Holiday: Portsmouth and the Isle of Wight – Day 9 (Last Day)

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Our final day on the Isle of Wight

Morning all! ?. It’s ‘Day 9’ – our last full day here. We’re exploring the east of the Isle, taking in the sights and sounds of Godshill, Bembridge Windmill, Bembridge, the Gin Distillery, Ryde (and its Pier) and finally Fishbourne – where we’re also going to charge the car for the trip home tomorrow.

Here’s what you might have missed
Day 1 – Portsmouth: Arrival via Worthing
Day 2 – Portsmouth: Castles & Abbeys
Day 3 – Portsmouth: The Repair Shop and another Abbey
Day 4 – Portsmouth: Rain and the Historic Dockyard in Portsmouth and a Turkish Delight
Day 5 – Isle of Wight: Osborne House
Day 6 – Isle of Wight: Needles, Castles and Gardens
Day 7 – Isle of Wight: Newport, another Castle, Garlic and a Villa
Yesterday – Isle of Wight: Botanical Gardens, Pluto, Sun, Sand, Cliffside Walk

Godshill Village

9.55am: What a sweet little place Godshill is! With a population of fewer than 1500, it ticks all the boxes for the quintessential ‘English Village’ (and I bet the locals absolutely love tourists like us constantly snapping shots of their home! ?)

And then there’s the Village Church! Perfect!! ?

We learned that it’s called ‘All Saints’ and dates from 1350. It felt very Tardis-like when we got inside…

A lovely Church that felt very much part of the village! More information about this gem HERE.

As we left and headed back to Robert, we spotted dozens of people walking into the village. Looks like we missed the rush (thankfully!) ?

Simply because of time, and the increasing temperature (it was now 25℃ and very humid) we didn’t get around to visiting the famous Model Village here – but it’s on the list for next time.

Bembridge Windmill

10.50am: National Trust’s Bembridge Windmill was next. It was turning into a gorgeous day and we were now basking getting increasingly moist in the 26℃ of today’s sunshine!! ?. There’s not much to say about the windmill, except it is Grade I listed; also known as Knowle Mill, and it’s the only one on the Isle – and today it was closed, making it difficult to ‘get the perfect shot’! ?.

We considered scaling a few fences to get inside the immediate area, but when we saw the size of the horns on the caretaking sheep, we opted for a different – and safer – approach. That meant long shots and wide lenses!

Happy sheep + determined snapper = mission accomplished!! ???????????

Bembridge Village

11.15am: Next stop was Bembridge village itself with its Marina and a very well positioned (clifftop) Warner Resort Hotel.

The Warner Resort Hotel

The village was another popular destination judging by the number of people out and about. Consequently, it was a real challenge to find a parking space. The main car-park was already completely full, but we spotted an overflow area (that turned out just to be a bit of wasteland). Cue ‘off-road’ mode (that means turn up the music so we didn’t hear the batteries scraping the ground!) as we bounced our way towards a free space. Phew! 26℃ and rising ???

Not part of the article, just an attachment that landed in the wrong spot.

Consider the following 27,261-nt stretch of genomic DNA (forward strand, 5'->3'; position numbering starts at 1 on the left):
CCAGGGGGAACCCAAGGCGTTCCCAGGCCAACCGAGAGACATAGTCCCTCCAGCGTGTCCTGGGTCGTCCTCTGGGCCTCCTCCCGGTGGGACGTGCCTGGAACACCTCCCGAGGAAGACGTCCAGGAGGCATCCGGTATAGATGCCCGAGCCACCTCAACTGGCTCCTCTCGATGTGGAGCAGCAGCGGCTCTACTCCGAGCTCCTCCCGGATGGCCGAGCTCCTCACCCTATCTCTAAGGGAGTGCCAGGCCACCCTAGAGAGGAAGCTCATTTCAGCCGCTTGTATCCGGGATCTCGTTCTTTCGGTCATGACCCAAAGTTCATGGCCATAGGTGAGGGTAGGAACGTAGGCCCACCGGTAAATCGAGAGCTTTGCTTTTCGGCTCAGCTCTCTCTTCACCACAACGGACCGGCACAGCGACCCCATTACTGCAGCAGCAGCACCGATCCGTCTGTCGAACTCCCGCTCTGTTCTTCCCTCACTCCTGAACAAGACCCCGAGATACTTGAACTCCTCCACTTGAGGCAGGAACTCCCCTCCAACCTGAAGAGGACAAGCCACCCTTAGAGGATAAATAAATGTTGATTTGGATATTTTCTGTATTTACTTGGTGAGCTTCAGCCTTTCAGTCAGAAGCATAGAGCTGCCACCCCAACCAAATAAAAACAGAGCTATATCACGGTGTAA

There’s a lot of beach area here, especially when the tide is out (as it was when we visited) but it’s not the prettiest, if you expect glistening golden sand. Great for dog-walkers though!

What it does have is a modern pier-like structure that at the end houses the Bembridge Lifeboat Station and, just a few metres inland, a brightly coloured collection of bathing huts.

Sheds ‘r’ Us

The village also boasts a Harbour, but it looked less attractive with the tide out and we couldn’t find a suitable place to stop to take any photographs! ?

Absolutely no idea of the significance of this

Overall impression? It all felt very ‘seasidey’, but the beach needed a bit of a makeover! ?

It was now 27℃ ????? Scorchio!!!

Ryde Pier

Postponed due to driver and passenger struggling with the heat


Ditto Ryde Pier

What we need now was a sit-down and something to eat and (mostly) drink! We headed for the Mermaid Distillery, the Isle’s Gin Factory based in Ryde.

Ahh, nectar for the Gods (and Goddesses!)

12.05pm: I’m not sure what we expected when we arrived, but the whole place looked a bit down-trodden. A crappy car-park (that only held about 10 cars) was followed by a crappier welcome!!! ? (more of that in a minute). I think what I expected was something a bit more industrial and polished but this was like someone’s hobby (maybe it was?). OK, nice frontage, but how about some staff to manage the visitors? Nope! They were too busy nattering with each other!